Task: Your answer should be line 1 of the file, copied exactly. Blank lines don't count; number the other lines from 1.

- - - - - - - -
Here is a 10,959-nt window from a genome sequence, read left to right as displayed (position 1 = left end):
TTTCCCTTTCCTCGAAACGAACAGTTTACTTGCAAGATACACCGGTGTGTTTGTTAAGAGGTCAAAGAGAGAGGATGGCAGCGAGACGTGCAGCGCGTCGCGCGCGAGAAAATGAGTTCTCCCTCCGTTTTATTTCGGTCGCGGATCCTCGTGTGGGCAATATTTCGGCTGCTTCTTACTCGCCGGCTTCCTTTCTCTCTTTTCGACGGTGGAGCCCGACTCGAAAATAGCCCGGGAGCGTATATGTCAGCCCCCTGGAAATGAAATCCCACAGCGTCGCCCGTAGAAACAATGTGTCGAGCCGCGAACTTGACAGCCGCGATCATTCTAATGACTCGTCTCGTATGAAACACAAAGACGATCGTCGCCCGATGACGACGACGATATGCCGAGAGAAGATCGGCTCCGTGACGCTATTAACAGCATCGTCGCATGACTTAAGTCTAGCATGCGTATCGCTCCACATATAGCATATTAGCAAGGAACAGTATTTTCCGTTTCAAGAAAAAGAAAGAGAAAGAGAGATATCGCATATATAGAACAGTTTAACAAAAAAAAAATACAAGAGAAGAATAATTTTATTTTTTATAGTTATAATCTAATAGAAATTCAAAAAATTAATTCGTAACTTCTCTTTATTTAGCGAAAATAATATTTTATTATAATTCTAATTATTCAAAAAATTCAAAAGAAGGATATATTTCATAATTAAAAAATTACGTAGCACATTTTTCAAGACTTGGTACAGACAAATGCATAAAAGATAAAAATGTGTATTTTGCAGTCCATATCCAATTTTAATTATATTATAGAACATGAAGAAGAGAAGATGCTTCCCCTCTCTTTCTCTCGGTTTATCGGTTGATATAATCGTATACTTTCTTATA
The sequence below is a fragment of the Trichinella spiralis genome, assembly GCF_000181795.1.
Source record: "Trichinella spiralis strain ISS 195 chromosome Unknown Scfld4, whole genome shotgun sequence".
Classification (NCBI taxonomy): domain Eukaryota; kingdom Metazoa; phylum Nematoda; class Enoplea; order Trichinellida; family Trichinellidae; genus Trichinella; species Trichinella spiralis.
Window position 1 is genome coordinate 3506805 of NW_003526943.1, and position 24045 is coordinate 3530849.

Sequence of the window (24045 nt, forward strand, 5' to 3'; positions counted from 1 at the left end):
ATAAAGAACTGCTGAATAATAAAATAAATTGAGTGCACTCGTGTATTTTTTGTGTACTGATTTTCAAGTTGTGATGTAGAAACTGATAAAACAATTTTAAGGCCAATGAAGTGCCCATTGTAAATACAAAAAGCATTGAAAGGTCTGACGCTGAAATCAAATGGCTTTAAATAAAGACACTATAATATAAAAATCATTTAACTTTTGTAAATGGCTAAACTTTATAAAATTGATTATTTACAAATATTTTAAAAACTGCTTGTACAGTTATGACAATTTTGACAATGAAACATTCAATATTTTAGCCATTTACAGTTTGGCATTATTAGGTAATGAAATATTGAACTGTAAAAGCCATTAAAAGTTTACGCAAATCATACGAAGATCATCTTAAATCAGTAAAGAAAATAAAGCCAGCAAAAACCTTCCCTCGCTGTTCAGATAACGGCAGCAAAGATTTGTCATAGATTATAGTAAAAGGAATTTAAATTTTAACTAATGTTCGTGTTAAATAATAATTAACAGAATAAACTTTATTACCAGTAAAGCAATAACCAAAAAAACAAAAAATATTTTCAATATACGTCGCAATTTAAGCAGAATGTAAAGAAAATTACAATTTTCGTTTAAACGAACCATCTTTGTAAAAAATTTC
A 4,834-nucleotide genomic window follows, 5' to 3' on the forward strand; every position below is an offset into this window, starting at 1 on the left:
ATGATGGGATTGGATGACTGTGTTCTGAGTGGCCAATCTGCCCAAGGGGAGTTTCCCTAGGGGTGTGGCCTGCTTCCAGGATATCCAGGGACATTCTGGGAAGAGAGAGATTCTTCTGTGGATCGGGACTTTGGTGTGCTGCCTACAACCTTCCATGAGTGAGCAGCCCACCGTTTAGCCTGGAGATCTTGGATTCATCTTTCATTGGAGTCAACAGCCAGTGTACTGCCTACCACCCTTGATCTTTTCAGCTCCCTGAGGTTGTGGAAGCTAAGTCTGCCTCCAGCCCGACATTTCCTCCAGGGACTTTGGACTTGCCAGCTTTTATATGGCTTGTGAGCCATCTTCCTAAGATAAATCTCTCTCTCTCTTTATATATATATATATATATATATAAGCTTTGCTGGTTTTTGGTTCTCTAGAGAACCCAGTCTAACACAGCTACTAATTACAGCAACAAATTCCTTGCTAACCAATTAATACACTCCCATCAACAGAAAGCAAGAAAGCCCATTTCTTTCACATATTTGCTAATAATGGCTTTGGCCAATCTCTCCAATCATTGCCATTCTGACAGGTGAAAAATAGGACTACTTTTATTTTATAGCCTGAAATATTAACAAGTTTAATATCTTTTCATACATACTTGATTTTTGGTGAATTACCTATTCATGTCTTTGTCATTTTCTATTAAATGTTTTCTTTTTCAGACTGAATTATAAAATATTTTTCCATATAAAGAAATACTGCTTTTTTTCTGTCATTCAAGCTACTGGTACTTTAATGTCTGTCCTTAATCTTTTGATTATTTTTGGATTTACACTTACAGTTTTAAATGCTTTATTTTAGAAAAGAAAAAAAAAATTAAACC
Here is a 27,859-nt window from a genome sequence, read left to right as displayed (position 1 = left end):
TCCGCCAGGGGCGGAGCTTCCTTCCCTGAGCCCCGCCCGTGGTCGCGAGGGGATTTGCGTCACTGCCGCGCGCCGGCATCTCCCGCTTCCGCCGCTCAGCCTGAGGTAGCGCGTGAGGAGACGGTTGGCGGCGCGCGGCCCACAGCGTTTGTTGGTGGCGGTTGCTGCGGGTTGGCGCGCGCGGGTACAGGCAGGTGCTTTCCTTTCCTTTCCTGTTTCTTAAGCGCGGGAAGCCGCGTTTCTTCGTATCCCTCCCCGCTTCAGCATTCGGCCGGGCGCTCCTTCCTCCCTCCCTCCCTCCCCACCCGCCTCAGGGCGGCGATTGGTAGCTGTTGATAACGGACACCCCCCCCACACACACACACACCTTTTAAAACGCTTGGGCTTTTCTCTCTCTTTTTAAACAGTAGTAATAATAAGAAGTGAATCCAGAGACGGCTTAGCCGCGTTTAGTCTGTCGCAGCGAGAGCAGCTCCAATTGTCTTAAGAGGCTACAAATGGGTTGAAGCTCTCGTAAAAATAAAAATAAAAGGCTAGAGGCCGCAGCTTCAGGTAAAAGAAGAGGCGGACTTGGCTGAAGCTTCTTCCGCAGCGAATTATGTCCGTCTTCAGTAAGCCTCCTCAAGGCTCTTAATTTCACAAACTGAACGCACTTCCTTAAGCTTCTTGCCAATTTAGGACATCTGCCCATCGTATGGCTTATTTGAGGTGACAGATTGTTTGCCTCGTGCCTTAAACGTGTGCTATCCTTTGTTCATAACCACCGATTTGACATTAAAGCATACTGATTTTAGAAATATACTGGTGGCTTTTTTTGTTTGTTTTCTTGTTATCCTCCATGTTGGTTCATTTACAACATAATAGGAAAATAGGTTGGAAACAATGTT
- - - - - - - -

Here is a 10,959-nt window from a genome sequence, read left to right as displayed (position 1 = left end):